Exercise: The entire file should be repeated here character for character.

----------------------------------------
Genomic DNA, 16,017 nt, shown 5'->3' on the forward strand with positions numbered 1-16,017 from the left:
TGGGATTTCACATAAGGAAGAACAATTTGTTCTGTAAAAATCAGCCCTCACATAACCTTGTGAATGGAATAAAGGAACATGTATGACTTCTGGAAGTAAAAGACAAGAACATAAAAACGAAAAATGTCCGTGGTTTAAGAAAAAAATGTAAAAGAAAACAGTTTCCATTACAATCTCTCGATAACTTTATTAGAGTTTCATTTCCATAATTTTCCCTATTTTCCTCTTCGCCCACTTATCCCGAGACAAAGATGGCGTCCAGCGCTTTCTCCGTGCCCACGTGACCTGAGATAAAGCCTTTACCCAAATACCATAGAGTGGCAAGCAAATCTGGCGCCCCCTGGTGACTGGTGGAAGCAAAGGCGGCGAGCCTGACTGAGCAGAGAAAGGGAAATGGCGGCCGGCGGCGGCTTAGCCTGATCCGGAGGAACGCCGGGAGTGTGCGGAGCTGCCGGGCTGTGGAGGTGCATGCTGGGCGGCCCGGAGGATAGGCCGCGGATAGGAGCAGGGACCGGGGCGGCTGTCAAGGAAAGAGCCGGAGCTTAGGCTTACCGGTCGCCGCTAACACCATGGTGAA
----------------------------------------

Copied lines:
Genomic DNA, 16,017 nt, shown 5'->3' on the forward strand with positions numbered 1-16,017 from the left:
TGGGATTTCACATAAGGAAGAACAATTTGTTCTGTAAAAATCAGCCCTCACATAACCTTGTGAATGGAATAAAGGAACATGTATGACTTCTGGAAGTAAAAGACAAGAACATAAAAACGAAAAATGTCCGTGGTTTAAGAAAAAAATGTAAAAGAAAACAGTTTCCATTACAATCTCTCGATAACTTTATTAGAGTTTCATTTCCATAATTTTCCCTATTTTCCTCTTCGCCCACTTATCCCGAGACAAAGATGGCGTCCAGCGCTTTCTCCGTGCCCACGTGACCTGAGATAAAGCCTTTACCCAAATACCATAGAGTGGCAAGCAAATCTGGCGCCCCCTGGTGACTGGTGGAAGCAAAGGCGGCGAGCCTGACTGAGCAGAGAAAGGGAAATGGCGGCCGGCGGCGGCTTAGCCTGATCCGGAGGAACGCCGGGAGTGTGCGGAGCTGCCGGGCTGTGGAGGTGCATGCTGGGCGGCCCGGAGGATAGGCCGCGGATAGGAGCAGGGACCGGGGCGGCTGTCAAGGAAAGAGCCGGAGCTTAGGCTTACCGGTCGCCGCTAACACCATGGTGAA